Comparison of UIs as languages
Communication uses languages. Communication involving computers (human-computer and computer-computer) is no exception.
The languages that are used at the "lowest level" are usually called programming languages: the machine language on the bottom, and
general purpose languages, GPLs, right above it.
This blog analyzes "higher level" languages, usually called user interfaces or domain-specific languages, using the following attributes:
- Expressiveness: a measure of how well the language covers ideas and concepts of its domain i.e. how "much" can be said in the language.
- Ergonomics: a measure of how "easy" it is to use the language. An ergonomic language has little noise (high "semantic density") and redundancy.
- Integratability: a measure of how easy it is to use the language from other languages.
- Implementability: a measure of how easy it is to implement such a language.
Internal textual languages (APIs)
- All functionality is implemented by this so no other language can be more expressive.
- Inherits unfiltered noise from the implementation GPL, which may reduce ergonomics significantly.
- Integration is possible but laborous and introduces hard dependencies on volatile implementation details.
- As an essential part of every program requires no extra implementation effort.
- Some unsafe or otherwise unwanted expressiveness is removed when publishing an API; something essential may be lost, too.
- As a tidier version of the internal API this language may be somewhat less noisy, but not much.
- Integration is easier and more robust than using the internal API, since accidental details are hidden. The type system of the GPL often
makes API-level integration the preferred form of integration, but only within the same GPL.
- Implementation is usually quite straightforward, but requires some "distilling" to make a good API.
API bindings for another GPL
- As another version of the public API this language should be as expressive.
- Depending on the new GPL, this language may be either more or less ergonomic than the original public API. And since this
language is probably implemented later, it might be possible to learn from the mistakes of the original public API.
- Increasing integratability is the motivation for creating this language, but this way it happens one GPL at a time.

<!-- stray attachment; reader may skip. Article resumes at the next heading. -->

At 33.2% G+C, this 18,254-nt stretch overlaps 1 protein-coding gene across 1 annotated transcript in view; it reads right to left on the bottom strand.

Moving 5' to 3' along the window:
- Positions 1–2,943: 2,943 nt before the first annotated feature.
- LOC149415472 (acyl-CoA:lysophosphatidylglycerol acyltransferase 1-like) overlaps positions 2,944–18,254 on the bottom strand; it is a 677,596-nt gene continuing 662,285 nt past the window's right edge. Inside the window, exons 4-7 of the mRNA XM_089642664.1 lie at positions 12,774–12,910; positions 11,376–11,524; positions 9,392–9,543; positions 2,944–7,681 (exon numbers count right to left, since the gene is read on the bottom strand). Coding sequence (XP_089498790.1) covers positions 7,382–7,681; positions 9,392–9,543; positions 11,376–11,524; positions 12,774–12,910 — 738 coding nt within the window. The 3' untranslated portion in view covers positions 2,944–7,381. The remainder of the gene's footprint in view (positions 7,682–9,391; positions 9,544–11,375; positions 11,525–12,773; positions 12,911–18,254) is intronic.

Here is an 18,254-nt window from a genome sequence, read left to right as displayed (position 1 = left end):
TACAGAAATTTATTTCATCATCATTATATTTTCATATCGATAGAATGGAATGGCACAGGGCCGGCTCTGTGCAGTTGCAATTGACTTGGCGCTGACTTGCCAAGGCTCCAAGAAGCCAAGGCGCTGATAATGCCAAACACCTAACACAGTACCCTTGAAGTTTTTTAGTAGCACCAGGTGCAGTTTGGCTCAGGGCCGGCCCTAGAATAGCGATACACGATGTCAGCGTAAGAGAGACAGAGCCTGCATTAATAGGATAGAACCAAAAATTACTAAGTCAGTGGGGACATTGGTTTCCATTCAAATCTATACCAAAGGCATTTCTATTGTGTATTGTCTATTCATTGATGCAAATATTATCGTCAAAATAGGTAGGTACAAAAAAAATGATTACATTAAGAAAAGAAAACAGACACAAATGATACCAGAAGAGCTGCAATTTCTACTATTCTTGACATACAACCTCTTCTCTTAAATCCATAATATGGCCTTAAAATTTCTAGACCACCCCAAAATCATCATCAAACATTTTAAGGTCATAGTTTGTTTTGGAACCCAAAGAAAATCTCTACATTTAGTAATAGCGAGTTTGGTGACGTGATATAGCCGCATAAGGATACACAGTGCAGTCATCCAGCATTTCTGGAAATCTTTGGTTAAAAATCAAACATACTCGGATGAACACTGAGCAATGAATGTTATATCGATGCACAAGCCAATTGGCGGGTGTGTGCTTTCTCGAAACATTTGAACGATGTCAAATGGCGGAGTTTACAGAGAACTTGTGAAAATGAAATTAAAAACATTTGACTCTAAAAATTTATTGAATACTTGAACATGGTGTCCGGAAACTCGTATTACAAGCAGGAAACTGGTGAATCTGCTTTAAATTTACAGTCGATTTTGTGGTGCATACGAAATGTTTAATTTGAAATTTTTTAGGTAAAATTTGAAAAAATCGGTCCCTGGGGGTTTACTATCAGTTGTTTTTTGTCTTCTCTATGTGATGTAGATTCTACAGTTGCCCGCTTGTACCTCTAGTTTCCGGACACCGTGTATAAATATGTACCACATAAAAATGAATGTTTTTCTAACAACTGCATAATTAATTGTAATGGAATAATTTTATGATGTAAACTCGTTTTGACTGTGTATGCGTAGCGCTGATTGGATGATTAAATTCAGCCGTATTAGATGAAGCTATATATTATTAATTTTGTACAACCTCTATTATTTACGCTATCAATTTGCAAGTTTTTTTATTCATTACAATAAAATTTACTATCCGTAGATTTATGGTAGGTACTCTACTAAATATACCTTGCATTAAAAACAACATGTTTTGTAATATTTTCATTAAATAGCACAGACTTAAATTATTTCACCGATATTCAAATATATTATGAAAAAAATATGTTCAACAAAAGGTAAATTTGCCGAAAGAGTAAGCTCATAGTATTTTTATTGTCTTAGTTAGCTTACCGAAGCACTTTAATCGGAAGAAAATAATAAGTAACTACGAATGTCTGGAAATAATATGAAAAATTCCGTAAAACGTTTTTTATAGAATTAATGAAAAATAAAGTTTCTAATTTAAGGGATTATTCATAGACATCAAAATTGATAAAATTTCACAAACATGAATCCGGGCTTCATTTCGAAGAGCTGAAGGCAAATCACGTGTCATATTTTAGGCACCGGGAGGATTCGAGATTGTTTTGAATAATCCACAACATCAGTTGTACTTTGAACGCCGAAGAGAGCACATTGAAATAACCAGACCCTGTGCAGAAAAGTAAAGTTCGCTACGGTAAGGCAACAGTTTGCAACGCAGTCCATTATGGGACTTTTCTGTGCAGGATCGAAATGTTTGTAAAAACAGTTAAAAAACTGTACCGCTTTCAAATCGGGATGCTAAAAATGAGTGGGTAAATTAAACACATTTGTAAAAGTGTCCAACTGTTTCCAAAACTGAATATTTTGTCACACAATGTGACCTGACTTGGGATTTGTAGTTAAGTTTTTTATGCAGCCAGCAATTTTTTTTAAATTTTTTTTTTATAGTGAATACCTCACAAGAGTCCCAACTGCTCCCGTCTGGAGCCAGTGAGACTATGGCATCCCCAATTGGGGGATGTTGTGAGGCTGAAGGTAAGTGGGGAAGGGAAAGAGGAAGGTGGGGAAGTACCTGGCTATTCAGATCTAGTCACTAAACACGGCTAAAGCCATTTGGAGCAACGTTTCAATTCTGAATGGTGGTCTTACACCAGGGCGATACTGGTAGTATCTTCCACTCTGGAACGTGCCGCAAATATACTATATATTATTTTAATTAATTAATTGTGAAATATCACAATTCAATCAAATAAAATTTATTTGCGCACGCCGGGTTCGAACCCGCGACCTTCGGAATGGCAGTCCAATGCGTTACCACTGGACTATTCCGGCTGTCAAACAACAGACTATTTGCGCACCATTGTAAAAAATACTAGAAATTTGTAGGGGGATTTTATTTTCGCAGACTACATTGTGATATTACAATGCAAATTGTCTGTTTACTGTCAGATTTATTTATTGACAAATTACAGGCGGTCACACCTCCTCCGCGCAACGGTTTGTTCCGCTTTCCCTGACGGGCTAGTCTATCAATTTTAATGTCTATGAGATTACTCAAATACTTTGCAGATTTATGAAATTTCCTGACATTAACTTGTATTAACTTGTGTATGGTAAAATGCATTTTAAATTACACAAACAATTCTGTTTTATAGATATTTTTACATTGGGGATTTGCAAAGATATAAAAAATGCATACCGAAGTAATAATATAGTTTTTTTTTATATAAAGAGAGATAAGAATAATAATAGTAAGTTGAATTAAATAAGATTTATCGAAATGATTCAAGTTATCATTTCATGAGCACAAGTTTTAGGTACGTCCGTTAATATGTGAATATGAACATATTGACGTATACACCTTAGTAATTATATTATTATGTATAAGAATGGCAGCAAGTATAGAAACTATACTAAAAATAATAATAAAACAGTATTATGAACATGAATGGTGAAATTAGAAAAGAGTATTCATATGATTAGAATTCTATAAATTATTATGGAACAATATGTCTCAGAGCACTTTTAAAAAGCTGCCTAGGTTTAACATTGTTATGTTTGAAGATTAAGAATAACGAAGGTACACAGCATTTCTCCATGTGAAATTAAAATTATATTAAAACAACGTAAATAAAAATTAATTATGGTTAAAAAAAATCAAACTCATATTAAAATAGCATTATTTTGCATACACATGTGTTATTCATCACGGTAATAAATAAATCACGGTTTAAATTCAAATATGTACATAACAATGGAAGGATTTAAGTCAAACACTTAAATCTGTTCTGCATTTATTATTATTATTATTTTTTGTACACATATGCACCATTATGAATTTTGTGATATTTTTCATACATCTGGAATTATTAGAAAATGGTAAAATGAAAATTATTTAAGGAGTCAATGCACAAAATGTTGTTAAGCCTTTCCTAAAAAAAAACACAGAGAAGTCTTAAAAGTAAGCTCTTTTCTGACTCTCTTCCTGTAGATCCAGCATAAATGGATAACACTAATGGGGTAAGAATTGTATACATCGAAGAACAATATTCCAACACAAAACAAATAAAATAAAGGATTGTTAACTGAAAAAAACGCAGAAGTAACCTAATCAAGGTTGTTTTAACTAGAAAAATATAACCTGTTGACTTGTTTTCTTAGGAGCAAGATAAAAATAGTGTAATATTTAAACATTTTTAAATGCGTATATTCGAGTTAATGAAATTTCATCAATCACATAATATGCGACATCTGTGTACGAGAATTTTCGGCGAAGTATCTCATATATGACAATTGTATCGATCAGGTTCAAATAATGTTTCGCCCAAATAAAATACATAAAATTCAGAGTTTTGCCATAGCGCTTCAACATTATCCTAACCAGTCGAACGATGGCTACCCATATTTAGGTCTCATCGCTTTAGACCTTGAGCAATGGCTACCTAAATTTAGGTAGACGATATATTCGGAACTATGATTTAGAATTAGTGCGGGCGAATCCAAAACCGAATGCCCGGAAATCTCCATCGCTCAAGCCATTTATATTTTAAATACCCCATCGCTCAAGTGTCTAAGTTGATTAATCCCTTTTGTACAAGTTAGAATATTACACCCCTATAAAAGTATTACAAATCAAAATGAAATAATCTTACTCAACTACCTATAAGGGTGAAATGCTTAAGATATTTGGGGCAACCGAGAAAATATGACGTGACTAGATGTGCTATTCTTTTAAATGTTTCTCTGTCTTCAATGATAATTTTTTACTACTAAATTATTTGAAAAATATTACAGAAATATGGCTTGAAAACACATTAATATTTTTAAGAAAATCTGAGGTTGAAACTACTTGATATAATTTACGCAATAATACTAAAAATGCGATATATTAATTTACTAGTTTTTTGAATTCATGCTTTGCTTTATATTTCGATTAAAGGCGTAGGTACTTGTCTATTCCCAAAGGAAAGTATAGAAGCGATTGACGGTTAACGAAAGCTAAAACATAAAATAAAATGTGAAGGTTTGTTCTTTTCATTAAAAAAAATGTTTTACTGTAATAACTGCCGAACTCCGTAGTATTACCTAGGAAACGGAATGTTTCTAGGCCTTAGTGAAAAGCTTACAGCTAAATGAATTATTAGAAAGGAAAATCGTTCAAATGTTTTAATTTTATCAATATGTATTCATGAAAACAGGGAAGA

- Implementation is straightforward but dull and technical.
External textual languages
A language based on the Command Line Interface framework
- Expressiveness may be reduced due to the restrictions of the framework: only one line can be used, and its length may be restricted.
- The framework (shell) introduces some noise, like whitespace escaping, but this is often relatively minimal.
- The shell makes it easy to generate sentences for this language so integration is easy.
- CLI argument parsing is usually easy to implement.
A language based on some other metalanguage
- Proper metalanguages don't restrict expressiveness.
- The metalanguage may introduce some noise, but it is usually on the concrete syntax level.
- A common metalanguage makes it easier to integrate languages. Furthermore, if the producers and consumers of this language utilize streams instead of files, integration is
very easy and powerful via pipes.
- Implementation requires work on the abstract syntax and semantics level, but the metalanguage helps a lot.
A fully custom language
- There is no restriction for expressiveness.
- This is potentially the most ergonomic language, since its design can be completely dictated by domain-specific concerns.
- The lack of a common metalanguage or framework reduces integratability somewhat, but textual format helps a lot.
- This is the most laborous textual language to implement.
- This is usually the least expressive language, since many ideas cannot be expressed as gestures.
- If the domain is expressible as gestures, the mapping is usually very intuitive and ergonomic. The gesture metalanguage introduces certain noise, though, and
long sentences are laborous and slow to express.
- Integration is often virtually impossible: GUI gestures are difficult to automate, manipulate and reroute reliably.
- Certain "standard" solutions may be relatively easy to implement, but often GUI tweaking takes a lot of time. One reason may be that there are often many stakeholders
with their subjective opinions about good GUI design.
Speech interface is a variation of a custom textual language, but not yet practical to implement. It's interesting to see what other language types emerge.